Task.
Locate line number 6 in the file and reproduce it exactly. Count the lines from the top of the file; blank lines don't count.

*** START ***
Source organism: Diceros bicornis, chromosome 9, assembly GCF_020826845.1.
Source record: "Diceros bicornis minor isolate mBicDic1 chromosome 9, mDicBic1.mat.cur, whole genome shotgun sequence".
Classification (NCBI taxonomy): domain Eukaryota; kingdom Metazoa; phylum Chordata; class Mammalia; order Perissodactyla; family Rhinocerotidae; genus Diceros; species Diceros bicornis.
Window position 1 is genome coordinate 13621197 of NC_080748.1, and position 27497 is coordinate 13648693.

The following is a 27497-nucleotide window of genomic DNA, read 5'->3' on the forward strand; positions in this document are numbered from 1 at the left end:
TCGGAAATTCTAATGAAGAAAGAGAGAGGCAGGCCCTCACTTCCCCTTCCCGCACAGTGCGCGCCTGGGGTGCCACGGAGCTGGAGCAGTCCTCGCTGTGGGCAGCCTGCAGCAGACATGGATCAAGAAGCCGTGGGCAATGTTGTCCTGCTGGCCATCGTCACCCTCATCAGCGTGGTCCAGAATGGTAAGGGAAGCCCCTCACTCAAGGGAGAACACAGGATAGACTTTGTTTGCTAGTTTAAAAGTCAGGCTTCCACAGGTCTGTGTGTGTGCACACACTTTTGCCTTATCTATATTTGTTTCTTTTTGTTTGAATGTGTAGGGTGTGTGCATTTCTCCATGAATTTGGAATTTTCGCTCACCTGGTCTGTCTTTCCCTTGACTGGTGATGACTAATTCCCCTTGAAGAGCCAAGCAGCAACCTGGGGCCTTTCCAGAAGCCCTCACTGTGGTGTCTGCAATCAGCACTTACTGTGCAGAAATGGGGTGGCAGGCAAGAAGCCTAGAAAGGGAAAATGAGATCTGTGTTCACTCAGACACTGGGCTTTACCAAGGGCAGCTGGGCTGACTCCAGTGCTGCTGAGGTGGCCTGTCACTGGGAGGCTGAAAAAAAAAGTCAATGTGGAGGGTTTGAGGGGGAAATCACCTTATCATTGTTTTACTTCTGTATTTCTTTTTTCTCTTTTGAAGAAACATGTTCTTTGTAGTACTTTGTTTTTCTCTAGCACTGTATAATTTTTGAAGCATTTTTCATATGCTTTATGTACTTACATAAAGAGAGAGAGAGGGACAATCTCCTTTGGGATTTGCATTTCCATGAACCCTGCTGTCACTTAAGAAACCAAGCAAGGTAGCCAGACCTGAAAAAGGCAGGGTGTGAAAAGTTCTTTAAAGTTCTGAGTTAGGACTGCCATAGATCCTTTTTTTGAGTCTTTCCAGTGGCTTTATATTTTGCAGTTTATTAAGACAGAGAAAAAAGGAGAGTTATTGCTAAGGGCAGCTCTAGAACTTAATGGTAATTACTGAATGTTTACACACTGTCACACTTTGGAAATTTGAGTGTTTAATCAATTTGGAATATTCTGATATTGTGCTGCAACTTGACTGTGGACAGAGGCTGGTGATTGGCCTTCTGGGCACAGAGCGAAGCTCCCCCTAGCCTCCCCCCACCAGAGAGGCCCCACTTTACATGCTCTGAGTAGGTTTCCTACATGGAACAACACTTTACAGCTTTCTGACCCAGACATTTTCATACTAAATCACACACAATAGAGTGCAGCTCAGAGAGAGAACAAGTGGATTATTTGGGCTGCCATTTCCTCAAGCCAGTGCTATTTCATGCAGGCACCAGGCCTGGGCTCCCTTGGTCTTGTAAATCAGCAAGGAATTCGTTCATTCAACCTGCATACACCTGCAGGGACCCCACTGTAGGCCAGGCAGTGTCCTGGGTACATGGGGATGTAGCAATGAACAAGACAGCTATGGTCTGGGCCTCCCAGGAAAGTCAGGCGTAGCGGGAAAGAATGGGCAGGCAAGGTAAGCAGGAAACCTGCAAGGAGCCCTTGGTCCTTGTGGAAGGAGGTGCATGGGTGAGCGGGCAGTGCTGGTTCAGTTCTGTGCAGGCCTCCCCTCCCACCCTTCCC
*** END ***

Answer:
TCGGAAATTCTAATGAAGAAAGAGAGAGGCAGGCCCTCACTTCCCCTTCCCGCACAGTGCGCGCCTGGGGTGCCACGGAGCTGGAGCAGTCCTCGCTGTGGGCAGCCTGCAGCAGACATGGATCAAGAAGCCGTGGGCAATGTTGTCCTGCTGGCCATCGTCACCCTCATCAGCGTGGTCCAGAATGGTAAGGGAAGCCCCTCACTCAAGGGAGAACACAGGATAGACTTTGTTTGCTAGTTTAAAAGTCAGGCTTCCACAGGTCTGTGTGTGTGCACACACTTTTGCCTTATCTATATTTGTTTCTTTTTGTTTGAATGTGTAGGGTGTGTGCATTTCTCCATGAATTTGGAATTTTCGCTCACCTGGTCTGTCTTTCCCTTGACTGGTGATGACTAATTCCCCTTGAAGAGCCAAGCAGCAACCTGGGGCCTTTCCAGAAGCCCTCACTGTGGTGTCTGCAATCAGCACTTACTGTGCAGAAATGGGGTGGCAGGCAAGAAGCCTAGAAAGGGAAAATGAGATCTGTGTTCACTCAGACACTGGGCTTTACCAAGGGCAGCTGGGCTGACTCCAGTGCTGCTGAGGTGGCCTGTCACTGGGAGGCTGAAAAAAAAAGTCAATGTGGAGGGTTTGAGGGGGAAATCACCTTATCATTGTTTTACTTCTGTATTTCTTTTTTCTCTTTTGAAGAAACATGTTCTTTGTAGTACTTTGTTTTTCTCTAGCACTGTATAATTTTTGAAGCATTTTTCATATGCTTTATGTACTTACATAAAGAGAGAGAGAGGGACAATCTCCTTTGGGATTTGCATTTCCATGAACCCTGCTGTCACTTAAGAAACCAAGCAAGGTAGCCAGACCTGAAAAAGGCAGGGTGTGAAAAGTTCTTTAAAGTTCTGAGTTAGGACTGCCATAGATCCTTTTTTTGAGTCTTTCCAGTGGCTTTATATTTTGCAGTTTATTAAGACAGAGAAAAAAGGAGAGTTATTGCTAAGGGCAGCTCTAGAACTTAATGGTAATTACTGAATGTTTACACACTGTCACACTTTGGAAATTTGAGTGTTTAATCAATTTGGAATATTCTGATATTGTGCTGCAACTTGACTGTGGACAGAGGCTGGTGATTGGCCTTCTGGGCACAGAGCGAAGCTCCCCCTAGCCTCCCCCCACCAGAGAGGCCCCACTTTACATGCTCTGAGTAGGTTTCCTACATGGAACAACACTTTACAGCTTTCTGACCCAGACATTTTCATACTAAATCACACACAATAGAGTGCAGCTCAGAGAGAGAACAAGTGGATTATTTGGGCTGCCATTTCCTCAAGCCAGTGCTATTTCATGCAGGCACCAGGCCTGGGCTCCCTTGGTCTTGTAAATCAGCAAGGAATTCGTTCATTCAACCTGCATACACCTGCAGGGACCCCACTGTAGGCCAGGCAGTGTCCTGGGTACATGGGGATGTAGCAATGAACAAGACAGCTATGGTCTGGGCCTCCCAGGAAAGTCAGGCGTAGCGGGAAAGAATGGGCAGGCAAGGTAAGCAGGAAACCTGCAAGGAGCCCTTGGTCCTTGTGGAAGGAGGTGCATGGGTGAGCGGGCAGTGCTGGTTCAGTTCTGTGCAGGCCTCCCCTCCCACCCTTCCC